18.06.2017 - 26.06.2017
The local TI claim this as the largest lake in Europe, well excluding Russia and Scandinavia and the man made lakes in Holland, so the biggest natural, freshwater lake in central Europe!
We woke the first morning by the lake whilst people were moving on as we recouped with a lay in and a French couple had to move their hose so we could get to the showers. On campsites it really easy to start a conversation with people and they enquired as to our journey, after a few minutes we had found out that they had driven to China, hired a motorhome in both New Zealand and south America and had this great Web site with all their journeys on; just when you think you're doing something a bit adventurous by going to Serbia! They were really
sweet and they have a summer house in one of our favourite French seaside towns and we got an invite, brilliant.
We spent 3 nights at this site and rode our bikes into the tiny village and along the shoreline and decided that this was a very quiet section of the lake, that's us never satisfied with hectic places one minute and slow the next. We did venture into a small bar and couple of times for a lunchtime beer, well for £1 a pint it's rude not to, but also into a lovely restaurant. We only eat out when there is something different on the menu or things we don't cook, octopus comes to mind; steaks in France on a €12 menu or pescados mixta in Spain. Here Jacqui had turkey breast stuffed with plums with a timbal of rice with ground almonds with a white sage sauce! Makes mine sound a bit ordinary but I'm glad I didn't go for the bigger appetite dishes, I had pork fillet with mushroom, bacon and liver sauce.
So after 4 nights in Hungary we had learnt: (phonetically of course)
Kosonom, thank you
Egy visit, same again
Flutch, wine and soda that even the chaps drink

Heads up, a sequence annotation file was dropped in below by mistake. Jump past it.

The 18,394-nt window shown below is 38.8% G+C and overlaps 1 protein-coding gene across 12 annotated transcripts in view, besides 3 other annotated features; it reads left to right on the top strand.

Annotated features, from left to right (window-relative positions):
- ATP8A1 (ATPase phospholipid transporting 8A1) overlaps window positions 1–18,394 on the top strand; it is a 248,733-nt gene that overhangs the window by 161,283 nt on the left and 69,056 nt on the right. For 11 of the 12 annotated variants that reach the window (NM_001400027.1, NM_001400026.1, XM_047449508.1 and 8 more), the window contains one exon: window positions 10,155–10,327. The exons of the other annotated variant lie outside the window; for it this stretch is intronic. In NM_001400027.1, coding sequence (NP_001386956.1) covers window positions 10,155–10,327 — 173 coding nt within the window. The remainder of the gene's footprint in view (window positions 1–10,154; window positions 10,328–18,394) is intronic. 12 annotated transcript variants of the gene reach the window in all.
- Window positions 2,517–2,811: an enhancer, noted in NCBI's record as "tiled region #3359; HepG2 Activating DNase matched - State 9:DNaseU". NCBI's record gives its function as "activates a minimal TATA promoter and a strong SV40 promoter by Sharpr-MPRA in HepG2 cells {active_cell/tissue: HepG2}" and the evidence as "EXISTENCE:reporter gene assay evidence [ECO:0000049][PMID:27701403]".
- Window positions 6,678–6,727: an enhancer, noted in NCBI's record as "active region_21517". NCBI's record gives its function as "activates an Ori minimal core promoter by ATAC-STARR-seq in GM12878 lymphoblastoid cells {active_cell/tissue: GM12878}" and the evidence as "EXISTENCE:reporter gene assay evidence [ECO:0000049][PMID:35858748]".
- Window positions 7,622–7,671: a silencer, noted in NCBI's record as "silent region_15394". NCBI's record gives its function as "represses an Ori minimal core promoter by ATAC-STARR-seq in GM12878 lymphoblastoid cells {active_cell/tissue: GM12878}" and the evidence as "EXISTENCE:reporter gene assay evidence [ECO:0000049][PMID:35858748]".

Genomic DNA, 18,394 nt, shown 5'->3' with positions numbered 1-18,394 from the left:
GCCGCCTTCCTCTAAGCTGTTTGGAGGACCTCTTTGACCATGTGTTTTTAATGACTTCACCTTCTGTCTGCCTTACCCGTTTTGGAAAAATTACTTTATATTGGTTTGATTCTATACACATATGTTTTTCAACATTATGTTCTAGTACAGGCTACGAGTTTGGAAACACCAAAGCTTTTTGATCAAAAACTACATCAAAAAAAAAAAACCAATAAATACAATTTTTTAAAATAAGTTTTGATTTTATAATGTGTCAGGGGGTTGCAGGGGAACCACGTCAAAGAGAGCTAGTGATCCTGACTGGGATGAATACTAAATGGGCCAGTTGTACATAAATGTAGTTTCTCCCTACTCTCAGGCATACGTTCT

and Jacqui found Elado that she thought was ice cream and it means for sale.
So that's the important parts of a 5000 year old language sorted then!
We moved around to the bottom corner of the lake to a place called Keszthely and stayed in a boring site the first night but it had a pool. Walking into the town we found a marketplace that lead into an enormous town square, which was holding an international folk festival that evening.
We went along at 7 and found the food stalls had bits of pig, mostly in sausages with grilled veg and spuds, Jacqui drank fletch and me beer. The singing and dancing was great, full of energy and a bit of competition with the groups coming from Armenia, Bulgaria and Croatia as well as local troupes. We left around 11:30 and they were still going strong.
We were leaving the boring site and a chap saw me back from a tight spot, turns out he was British, the first we had seen since way back in mid Austria. We gave them our email and told them where we were moving to, a small site just round the corner, run by Hungarians but popular with the Germans.
At this point I must add that Ronnie Barker is never far from our thoughts, LO is the easy way to greet everybody and since we have be here, every time one of us mentions Hungarian, Grenville comes to mind.
The little site provided us with shelter the next day from thunderstorms that lasted on and off all day so the bike ride was postponed until Monday, we had decided to stay until then so we could take an evening boat cruise. There were only 11 people on board but it was quite a pleasant way to spend an hour or so. The commentary was in English and we learnt about trade on this lake and the fact that has an average depth of just 3m and for this reason not only has a summer temperature of 25 °C but freezes over most winters.
Cooking and eating in these temperatures is becoming an issue as neither of us wants large meals or to stand and cook over a hot stove, lots of liquids then!
Next day we head towards the south of the country and a city called Pécs.